Golf is hard. Is it any wonder participation numbers are struggling? You’re given a bag of sticks that are difficult to use, a little white ball that constantly misbehaves and you’re told to find a faraway hole in a certain number of shots because anything over that is bogey, or worse.
Thankfully, I abandoned expectation long ago. I enjoy the game for what it is now; a walk free from the technology and noise of life that consumes me elsewhere. By learning to enjoy it, the bursts of rage that once rumbled inside me have subsided on the golf course, but that’s not to say I can’t empathise with those who struggle to control their emotions when teased by the intricacies of the game.
Take Patrick Reed for example. I wouldn’t say I empathised with him when he snapped his lob wedge over his knee on the 18th hole at the US Open. Actually, I laughed. Reed’s long struck me as the schoolyard bully; the type of kid growing at double the rate of his classmates because he’s stealing everyone’s lunch, so to see him suffer made me smile. But afterwards, the terminally offended struck again; those campaigning against cruelty towards golf equipment because clubs have feelings too.
“At the end of the day, I got my anger out; I didn’t do anything to the golf course, I didn’t say obscenities or anything like that,” said Reed, who had no intention of apologising. “It was a split second, I moved on and did my business, hit my next golf shot.”
And good for him. On Thursday, Lucas Bjerregaard sent two balls into the water on the treacherous 18th and a third out of bounds before flinging his driver like a javelin into the deep blue sea. He took an 11 on the hole but came home in 35 a much calmer man. I’m not saying the pair have demonstrated characteristics you’d look for in a role model but they haven’t disgraced themselves either ala Sergio Garcia who earned himself a disqualification from the Saudi International when intentionally scuffing the greens in anger, and after receiving an estimated $1million just to attend the event.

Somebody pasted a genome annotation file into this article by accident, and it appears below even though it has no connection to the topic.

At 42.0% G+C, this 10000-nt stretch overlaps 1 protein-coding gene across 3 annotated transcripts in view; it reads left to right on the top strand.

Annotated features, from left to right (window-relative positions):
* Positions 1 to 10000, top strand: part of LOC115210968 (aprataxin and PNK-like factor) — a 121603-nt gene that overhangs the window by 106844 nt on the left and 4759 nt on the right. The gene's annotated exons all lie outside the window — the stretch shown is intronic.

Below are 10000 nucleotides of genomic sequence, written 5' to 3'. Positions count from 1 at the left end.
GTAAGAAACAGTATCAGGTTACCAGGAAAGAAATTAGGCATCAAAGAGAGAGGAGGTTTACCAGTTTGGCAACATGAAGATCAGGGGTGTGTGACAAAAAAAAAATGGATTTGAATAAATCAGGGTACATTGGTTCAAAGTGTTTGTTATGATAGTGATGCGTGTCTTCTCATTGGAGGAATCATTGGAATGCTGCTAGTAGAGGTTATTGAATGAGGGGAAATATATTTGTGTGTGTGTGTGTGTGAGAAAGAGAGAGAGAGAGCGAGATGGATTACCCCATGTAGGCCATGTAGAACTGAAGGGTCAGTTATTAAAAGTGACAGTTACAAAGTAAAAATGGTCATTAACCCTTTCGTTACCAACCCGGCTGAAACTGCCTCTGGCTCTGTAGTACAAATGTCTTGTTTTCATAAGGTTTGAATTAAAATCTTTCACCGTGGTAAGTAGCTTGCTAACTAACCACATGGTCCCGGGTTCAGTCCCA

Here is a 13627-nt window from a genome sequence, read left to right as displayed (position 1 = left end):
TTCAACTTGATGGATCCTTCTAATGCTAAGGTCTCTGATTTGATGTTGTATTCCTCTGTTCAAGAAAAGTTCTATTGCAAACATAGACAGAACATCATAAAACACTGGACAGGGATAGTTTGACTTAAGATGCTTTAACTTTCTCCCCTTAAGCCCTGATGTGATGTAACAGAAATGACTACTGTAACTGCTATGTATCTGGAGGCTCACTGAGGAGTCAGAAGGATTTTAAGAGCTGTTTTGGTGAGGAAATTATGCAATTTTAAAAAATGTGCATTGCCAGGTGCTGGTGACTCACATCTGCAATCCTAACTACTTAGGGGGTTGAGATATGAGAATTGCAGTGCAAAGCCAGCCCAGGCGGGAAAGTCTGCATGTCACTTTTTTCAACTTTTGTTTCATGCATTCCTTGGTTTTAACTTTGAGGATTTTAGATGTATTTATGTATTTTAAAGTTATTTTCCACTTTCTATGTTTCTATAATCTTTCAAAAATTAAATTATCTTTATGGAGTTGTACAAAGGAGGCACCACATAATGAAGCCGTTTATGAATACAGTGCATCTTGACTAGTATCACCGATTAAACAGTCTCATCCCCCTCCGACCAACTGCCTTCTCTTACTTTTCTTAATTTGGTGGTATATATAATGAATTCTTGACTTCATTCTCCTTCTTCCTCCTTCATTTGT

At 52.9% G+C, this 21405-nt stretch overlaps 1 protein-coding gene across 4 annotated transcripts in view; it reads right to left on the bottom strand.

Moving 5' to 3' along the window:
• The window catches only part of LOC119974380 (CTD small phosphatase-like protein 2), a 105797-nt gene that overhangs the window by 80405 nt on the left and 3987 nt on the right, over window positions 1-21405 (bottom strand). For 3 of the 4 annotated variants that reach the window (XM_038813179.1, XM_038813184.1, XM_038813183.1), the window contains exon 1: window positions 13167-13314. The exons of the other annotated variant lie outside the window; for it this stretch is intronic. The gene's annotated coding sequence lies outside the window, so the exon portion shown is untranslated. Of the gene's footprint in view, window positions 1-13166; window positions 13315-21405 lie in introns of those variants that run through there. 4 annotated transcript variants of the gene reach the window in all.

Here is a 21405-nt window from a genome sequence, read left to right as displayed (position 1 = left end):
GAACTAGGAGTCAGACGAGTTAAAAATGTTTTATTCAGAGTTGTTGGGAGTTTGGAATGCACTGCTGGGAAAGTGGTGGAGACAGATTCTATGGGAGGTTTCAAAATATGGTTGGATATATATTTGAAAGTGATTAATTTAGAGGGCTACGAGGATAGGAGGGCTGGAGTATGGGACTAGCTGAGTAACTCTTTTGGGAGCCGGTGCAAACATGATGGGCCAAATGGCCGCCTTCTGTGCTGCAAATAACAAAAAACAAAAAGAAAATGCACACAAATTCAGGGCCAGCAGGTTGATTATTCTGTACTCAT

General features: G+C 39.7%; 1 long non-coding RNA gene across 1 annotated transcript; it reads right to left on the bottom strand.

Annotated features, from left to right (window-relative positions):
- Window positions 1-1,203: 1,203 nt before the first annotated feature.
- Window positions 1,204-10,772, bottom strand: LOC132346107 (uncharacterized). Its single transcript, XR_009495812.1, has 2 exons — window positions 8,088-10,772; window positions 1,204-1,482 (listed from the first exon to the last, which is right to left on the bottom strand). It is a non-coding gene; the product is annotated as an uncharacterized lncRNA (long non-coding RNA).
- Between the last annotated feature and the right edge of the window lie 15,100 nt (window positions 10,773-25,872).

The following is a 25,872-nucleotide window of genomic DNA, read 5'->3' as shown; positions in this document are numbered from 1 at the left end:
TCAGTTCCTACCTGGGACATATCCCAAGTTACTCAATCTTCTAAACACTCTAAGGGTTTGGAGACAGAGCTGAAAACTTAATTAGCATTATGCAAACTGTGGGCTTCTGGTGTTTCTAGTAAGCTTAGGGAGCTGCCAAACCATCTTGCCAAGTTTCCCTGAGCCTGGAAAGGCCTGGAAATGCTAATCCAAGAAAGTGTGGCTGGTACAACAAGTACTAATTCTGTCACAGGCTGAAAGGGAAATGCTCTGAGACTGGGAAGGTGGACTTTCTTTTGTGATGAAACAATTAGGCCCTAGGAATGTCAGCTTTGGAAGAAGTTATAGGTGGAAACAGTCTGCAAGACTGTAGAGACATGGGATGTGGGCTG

Reed is often vilified, sometimes rightly so but on this occasion, if it was better out than in, then only the bruise on his knee should feel hard done by. There were times I felt like snapping the remote control over my leg just watching the coverage. Dad had Chez Reavie backed each-way at 200-1. For all SkySports has done for golf, I’m not sure Chez made it out of Pebble Beach alive. But what irked me most about watching last week’s US Open was the loutish behaviour from the galleries, one buffoon worse than the other.
GET IN THE HOLE, MASHED POTATOES, I’M A FOOL STARVED OF ATTENTION, one boorish cry harsher on the ear than the next. We’ve already had instances of horridly mistimed exclamations – think Tiger on his downswing at the Open last year or the clown who yelled ‘Get in the Hole’ before Woods had even struck his putt at the Farmers. The circus that follows Woods is arguably more exaggerated than that which ignorantly adored fictional golfing hero, Happy Gilmore, and it’s only getting worse.
So, bearing in mind how difficult the game is, coupled with the hordes of idiots spouting rubbish each time you strike a ball, you can begin to understand why not everyone can stroll around the golf course like Brooks Koepka, a nailed on cert to play Arnold Schwarzenegger’s role in Terminator should there ever be a remake.
I grew up watching the TV show Malcolm in the Middle. Outrageously intelligent and regularly outspoken, Malcolm couldn’t get picked on the basketball team because of his acid tongue. As a result, he adopted a policy of bottling his feelings and by biting his lip, life for a time seemed to fall into place like a perfectly played game of Tetris.
As all those around him continued to frustrate, however, Malcolm’s inner-voice grew demonic, but he’d almost made it. Called upon by his coach who admired Malcolm’s new ‘say yes’ attitude, he was just about to enter the biggest game of his life when the troubled teen spat up blood before disbelieving eyes on the touchline. It was a peptic ulcer, brought on from bottled stress.
When it comes to dealing with your emotions; each to their own I say.